A loose and rowdy bunch came later in the form of supergroup X-Boys, featuring singer Casey MacPherson, Suicide Commandos guitarist Chris Osgood, the Suburbs' Chan Poling on keys, and an assortment of talented friends. Spanning hits popularized by the Temptations/Al Green ("Can't Get Next to You"), John Baldry ("Don't Try to Lay No Boogie-Woogie on the King of Rock and Roll") and Bryan Ferry ("Let's Stick Together"), it was a wham bam, thank you ma'am nod to McLean with horns and flourishes aplenty. It looked like so much fun that Pirner couldn't restrain himself from jumping in the middle of the proceedings.

A Tribute to Sue McLean at First Avenue, 11/23/13
A Tribute to Sue McLean at First Avenue, 11/23/13
A Tribute to Sue McLean at First Avenue, 11/23/13
Photos by Mark N. Kartarik

By including Rogue Valley and Haley Bonar, the night showed that McLean's ear for local talent extended into the present. With City Pages contributor Chris Koza and Linnea Mohn intricately harmonizing to front the folk-rock band on upbeat strummers like "Red River of the North," the night stayed true to its musical vision until the very end. But it was Bonar's solo, acoustic set -- including some taut material from her forthcoming Last War -- that reflected back to McLean in a different way. Like Sue McLean did over the course of several decades, she exhibited how strong individuals can rise by themselves out of the noise around them and creatively thrive.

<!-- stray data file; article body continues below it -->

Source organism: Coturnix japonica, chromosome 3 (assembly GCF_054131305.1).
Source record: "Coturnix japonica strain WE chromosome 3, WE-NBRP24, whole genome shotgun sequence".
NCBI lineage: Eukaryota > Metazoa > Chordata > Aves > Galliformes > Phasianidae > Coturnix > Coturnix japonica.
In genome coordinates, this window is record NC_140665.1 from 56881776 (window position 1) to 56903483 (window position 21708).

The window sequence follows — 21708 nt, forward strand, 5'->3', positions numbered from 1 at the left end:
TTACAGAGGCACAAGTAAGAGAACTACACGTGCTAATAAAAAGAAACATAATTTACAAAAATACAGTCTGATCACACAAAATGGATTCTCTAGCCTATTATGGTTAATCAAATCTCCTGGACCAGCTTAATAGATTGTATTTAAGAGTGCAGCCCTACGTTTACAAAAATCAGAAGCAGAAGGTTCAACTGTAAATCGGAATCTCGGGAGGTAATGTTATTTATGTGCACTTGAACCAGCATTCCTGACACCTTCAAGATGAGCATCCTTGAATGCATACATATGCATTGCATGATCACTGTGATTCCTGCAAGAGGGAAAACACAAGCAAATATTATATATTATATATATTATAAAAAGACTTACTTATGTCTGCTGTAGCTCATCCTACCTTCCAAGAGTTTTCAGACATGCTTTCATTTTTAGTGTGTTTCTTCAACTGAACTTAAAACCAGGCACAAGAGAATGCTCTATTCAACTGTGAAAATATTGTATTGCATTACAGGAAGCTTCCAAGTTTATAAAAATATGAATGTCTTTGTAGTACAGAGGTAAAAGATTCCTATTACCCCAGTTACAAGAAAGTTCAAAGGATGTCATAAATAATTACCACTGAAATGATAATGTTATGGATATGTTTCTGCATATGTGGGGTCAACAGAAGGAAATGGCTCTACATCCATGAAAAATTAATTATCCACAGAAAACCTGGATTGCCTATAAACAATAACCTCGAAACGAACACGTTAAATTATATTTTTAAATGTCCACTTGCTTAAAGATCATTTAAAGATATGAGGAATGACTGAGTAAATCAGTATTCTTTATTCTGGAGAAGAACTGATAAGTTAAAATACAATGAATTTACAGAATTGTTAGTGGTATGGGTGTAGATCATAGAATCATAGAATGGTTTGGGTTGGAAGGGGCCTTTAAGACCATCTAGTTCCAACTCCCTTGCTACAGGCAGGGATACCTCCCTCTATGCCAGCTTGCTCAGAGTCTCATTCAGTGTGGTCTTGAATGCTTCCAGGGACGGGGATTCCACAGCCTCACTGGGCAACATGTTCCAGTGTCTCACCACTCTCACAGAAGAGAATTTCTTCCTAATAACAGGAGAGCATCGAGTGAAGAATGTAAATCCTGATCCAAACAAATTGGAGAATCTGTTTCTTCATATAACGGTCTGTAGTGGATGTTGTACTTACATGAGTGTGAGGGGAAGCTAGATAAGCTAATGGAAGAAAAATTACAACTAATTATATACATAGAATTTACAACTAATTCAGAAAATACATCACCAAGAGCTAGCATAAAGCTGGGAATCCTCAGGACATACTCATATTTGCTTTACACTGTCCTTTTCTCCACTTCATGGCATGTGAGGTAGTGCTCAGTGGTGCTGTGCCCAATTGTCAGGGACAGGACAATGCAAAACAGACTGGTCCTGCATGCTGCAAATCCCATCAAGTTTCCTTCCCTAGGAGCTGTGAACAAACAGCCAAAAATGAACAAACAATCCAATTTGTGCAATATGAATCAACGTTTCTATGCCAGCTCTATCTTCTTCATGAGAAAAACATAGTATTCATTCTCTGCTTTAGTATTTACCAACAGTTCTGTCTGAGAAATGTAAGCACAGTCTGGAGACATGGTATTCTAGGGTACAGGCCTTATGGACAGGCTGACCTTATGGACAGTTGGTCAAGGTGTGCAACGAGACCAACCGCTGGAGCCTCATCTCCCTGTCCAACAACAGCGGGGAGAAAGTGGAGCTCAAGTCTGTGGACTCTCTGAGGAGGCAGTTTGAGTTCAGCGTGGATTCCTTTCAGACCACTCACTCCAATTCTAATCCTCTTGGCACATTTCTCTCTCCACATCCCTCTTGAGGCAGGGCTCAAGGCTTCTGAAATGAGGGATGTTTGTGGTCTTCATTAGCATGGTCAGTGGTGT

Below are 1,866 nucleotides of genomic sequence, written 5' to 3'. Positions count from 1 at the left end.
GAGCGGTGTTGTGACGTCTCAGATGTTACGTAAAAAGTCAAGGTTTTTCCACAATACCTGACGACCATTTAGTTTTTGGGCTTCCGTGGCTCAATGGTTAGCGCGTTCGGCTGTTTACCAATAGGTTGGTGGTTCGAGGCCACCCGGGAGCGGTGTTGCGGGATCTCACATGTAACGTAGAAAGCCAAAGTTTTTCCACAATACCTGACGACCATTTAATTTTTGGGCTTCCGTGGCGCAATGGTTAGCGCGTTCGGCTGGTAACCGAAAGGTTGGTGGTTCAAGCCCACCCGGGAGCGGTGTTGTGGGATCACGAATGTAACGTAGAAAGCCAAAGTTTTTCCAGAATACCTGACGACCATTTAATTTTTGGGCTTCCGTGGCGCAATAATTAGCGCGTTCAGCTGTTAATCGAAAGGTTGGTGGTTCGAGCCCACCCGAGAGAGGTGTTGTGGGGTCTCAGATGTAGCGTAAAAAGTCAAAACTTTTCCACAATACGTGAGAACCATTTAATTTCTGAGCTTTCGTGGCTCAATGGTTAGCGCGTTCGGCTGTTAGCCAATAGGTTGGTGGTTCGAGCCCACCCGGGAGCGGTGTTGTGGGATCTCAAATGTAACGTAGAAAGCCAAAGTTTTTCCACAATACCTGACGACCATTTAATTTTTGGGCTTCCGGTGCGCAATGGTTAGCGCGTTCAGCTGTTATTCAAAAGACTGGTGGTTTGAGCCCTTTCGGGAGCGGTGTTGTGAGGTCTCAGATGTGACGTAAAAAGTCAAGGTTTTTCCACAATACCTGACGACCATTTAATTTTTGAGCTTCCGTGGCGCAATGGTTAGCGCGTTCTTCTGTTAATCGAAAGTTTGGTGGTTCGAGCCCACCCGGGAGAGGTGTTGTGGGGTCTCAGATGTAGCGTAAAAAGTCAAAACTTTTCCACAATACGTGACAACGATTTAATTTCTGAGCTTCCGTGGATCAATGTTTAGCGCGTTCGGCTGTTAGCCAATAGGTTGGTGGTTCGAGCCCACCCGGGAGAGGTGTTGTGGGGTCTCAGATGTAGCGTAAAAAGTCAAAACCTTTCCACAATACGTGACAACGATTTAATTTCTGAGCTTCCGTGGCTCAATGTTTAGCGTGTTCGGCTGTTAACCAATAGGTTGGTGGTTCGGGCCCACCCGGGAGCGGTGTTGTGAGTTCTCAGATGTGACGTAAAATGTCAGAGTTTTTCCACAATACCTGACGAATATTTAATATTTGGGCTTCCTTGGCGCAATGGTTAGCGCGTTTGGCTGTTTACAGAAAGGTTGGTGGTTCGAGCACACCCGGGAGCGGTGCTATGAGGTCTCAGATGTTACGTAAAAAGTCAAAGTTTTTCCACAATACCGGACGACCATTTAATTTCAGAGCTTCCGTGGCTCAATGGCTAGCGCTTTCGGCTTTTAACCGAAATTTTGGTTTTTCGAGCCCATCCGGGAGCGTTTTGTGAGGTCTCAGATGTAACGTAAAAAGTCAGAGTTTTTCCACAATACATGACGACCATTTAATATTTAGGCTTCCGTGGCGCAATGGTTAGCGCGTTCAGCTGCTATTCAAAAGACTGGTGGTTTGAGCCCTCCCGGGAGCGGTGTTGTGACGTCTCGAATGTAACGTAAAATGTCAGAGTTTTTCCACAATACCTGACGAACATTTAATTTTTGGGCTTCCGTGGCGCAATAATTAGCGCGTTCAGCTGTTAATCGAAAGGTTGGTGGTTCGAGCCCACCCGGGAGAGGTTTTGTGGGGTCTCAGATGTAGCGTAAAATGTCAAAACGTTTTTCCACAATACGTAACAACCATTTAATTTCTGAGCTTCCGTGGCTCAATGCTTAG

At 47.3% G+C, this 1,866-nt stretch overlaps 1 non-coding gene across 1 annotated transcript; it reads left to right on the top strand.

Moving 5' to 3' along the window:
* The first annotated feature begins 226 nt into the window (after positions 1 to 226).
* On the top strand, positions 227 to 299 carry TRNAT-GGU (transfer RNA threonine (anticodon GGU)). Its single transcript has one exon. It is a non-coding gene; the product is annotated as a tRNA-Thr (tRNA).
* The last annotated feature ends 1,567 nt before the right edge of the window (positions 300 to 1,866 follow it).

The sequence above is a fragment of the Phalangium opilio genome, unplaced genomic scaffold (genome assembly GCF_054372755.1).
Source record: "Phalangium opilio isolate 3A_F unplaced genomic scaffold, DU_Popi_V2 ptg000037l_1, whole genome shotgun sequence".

Critic's Notebook

Personal Bias: I never got to meet Sue McLean, but I've grown close to her spirit through the stories of coworkers and colleagues around the Twin Cities. Everyone speaks to her drive to be the best, and her heart. As Cities 97's Brian Oake said during one of the breaks between performers, "There's not one person in this room who did not benefit from her work." I believe that statement carries over for anyone who has ever picked up a copy of City Pages or hit a concert in the Twin Cities. Anything great and lasting takes a lot of time to create, and Sue's mark on the strength and diversity of our concert scene is indelible.